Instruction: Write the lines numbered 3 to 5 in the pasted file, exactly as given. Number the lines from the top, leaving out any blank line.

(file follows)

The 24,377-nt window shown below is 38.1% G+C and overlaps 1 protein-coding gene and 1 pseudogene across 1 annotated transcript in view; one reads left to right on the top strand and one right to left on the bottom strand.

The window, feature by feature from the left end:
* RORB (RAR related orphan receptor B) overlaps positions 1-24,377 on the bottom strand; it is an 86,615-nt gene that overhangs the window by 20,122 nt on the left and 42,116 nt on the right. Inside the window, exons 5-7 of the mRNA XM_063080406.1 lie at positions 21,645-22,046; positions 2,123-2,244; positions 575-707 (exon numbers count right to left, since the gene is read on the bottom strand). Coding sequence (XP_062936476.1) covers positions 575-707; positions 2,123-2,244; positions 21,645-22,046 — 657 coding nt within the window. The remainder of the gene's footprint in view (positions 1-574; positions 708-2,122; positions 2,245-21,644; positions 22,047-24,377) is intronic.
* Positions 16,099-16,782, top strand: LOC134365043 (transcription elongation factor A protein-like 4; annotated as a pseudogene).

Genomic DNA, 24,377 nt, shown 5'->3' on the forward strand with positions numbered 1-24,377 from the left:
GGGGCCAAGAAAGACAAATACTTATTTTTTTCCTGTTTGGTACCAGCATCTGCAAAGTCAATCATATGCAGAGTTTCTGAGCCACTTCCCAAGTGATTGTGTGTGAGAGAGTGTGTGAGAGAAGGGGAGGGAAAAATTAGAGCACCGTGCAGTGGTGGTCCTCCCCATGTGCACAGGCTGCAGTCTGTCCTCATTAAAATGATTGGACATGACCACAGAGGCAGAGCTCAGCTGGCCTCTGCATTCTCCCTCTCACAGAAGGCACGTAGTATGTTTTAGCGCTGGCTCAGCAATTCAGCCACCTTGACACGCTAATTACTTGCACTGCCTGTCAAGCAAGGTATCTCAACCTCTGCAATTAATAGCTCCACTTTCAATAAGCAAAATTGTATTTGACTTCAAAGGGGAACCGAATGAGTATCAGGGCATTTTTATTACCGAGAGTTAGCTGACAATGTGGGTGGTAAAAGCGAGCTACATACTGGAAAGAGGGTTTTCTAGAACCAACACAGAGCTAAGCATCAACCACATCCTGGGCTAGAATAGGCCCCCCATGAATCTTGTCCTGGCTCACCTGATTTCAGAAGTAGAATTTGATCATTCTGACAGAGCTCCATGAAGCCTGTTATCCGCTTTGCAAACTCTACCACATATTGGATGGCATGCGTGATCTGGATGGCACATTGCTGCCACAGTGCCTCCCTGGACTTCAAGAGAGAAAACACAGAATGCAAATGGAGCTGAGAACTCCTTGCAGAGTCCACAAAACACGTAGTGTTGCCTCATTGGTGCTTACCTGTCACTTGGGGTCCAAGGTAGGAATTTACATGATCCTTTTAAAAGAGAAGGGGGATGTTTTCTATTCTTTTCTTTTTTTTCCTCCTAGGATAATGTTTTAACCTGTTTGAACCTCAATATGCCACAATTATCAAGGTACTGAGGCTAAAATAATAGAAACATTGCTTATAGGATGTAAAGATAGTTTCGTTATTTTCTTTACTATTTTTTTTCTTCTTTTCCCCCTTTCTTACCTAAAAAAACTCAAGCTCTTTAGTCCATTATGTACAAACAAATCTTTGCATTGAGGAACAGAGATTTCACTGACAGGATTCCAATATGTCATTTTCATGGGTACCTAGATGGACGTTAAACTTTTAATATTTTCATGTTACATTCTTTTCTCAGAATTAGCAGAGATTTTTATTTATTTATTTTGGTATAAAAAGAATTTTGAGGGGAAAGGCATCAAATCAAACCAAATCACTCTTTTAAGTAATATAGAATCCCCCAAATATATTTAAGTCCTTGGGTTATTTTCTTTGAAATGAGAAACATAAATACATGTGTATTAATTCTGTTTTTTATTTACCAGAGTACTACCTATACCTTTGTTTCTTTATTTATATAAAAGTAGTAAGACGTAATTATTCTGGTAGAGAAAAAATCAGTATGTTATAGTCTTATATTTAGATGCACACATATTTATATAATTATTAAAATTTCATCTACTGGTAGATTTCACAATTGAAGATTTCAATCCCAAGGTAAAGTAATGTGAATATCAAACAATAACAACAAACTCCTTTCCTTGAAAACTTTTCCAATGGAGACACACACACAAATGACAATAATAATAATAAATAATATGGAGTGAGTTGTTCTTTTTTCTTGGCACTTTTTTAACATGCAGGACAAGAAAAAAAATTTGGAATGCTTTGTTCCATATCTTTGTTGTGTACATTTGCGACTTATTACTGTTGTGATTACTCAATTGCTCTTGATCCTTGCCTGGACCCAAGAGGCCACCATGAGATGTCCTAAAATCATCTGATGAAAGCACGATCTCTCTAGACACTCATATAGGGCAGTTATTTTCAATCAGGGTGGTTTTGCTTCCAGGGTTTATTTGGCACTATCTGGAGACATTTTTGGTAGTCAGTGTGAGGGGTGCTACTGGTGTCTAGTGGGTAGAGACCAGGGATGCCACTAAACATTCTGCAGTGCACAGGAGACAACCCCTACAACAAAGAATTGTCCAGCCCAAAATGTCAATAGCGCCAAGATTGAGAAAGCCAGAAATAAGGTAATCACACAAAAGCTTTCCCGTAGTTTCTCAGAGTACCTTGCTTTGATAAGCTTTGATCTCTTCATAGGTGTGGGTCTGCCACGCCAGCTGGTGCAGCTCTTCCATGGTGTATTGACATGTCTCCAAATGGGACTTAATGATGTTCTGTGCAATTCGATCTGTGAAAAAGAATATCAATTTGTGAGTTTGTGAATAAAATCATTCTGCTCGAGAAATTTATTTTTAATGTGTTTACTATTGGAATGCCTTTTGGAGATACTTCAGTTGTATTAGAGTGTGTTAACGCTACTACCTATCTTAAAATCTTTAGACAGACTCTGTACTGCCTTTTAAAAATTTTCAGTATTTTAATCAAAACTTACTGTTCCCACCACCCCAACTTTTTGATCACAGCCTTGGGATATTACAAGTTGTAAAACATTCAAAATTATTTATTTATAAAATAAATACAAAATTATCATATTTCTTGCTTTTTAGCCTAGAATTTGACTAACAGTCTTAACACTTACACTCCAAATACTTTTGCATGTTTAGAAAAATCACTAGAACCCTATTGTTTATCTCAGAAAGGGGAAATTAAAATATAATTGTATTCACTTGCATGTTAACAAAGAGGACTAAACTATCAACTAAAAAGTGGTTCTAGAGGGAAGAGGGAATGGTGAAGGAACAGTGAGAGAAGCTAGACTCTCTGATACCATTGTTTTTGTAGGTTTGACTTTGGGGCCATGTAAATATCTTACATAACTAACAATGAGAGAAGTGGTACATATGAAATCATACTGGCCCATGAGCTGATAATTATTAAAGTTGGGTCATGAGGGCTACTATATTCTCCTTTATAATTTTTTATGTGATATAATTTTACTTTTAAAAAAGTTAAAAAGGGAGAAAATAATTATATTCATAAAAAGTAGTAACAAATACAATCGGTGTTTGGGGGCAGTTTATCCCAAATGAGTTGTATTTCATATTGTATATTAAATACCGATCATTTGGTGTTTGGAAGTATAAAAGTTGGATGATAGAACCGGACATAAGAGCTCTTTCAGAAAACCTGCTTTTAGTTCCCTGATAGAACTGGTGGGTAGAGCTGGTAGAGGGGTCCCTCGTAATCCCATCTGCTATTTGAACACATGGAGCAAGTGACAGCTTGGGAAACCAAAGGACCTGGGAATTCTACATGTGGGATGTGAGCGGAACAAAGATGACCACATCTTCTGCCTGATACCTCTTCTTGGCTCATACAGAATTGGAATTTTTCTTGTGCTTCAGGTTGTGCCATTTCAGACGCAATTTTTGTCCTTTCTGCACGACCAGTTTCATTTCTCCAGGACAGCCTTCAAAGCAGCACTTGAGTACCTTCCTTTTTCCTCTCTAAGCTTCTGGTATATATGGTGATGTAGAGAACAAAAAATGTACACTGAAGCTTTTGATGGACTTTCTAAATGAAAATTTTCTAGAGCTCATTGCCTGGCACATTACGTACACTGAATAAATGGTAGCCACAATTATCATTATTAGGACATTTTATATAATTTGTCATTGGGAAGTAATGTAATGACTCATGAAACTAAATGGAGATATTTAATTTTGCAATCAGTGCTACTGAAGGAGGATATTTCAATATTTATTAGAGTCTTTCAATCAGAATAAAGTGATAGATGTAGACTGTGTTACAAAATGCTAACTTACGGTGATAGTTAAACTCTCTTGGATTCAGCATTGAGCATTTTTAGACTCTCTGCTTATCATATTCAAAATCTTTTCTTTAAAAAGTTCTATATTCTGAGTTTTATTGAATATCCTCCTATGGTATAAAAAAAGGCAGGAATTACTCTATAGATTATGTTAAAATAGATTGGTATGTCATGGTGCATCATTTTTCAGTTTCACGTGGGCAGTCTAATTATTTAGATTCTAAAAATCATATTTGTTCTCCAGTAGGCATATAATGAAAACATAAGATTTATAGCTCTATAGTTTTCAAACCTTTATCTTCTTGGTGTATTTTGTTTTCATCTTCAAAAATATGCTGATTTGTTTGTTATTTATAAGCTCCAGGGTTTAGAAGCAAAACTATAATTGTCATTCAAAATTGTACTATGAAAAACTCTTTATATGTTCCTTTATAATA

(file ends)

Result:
* RORB (RAR related orphan receptor B) overlaps positions 1-24,377 on the bottom strand; it is an 86,615-nt gene that overhangs the window by 20,122 nt on the left and 42,116 nt on the right. Inside the window, exons 5-7 of the mRNA XM_063080406.1 lie at positions 21,645-22,046; positions 2,123-2,244; positions 575-707 (exon numbers count right to left, since the gene is read on the bottom strand). Coding sequence (XP_062936476.1) covers positions 575-707; positions 2,123-2,244; positions 21,645-22,046 — 657 coding nt within the window. The remainder of the gene's footprint in view (positions 1-574; positions 708-2,122; positions 2,245-21,644; positions 22,047-24,377) is intronic.
* Positions 16,099-16,782, top strand: LOC134365043 (transcription elongation factor A protein-like 4; annotated as a pseudogene).

Genomic DNA, 24,377 nt, shown 5'->3' on the forward strand with positions numbered 1-24,377 from the left: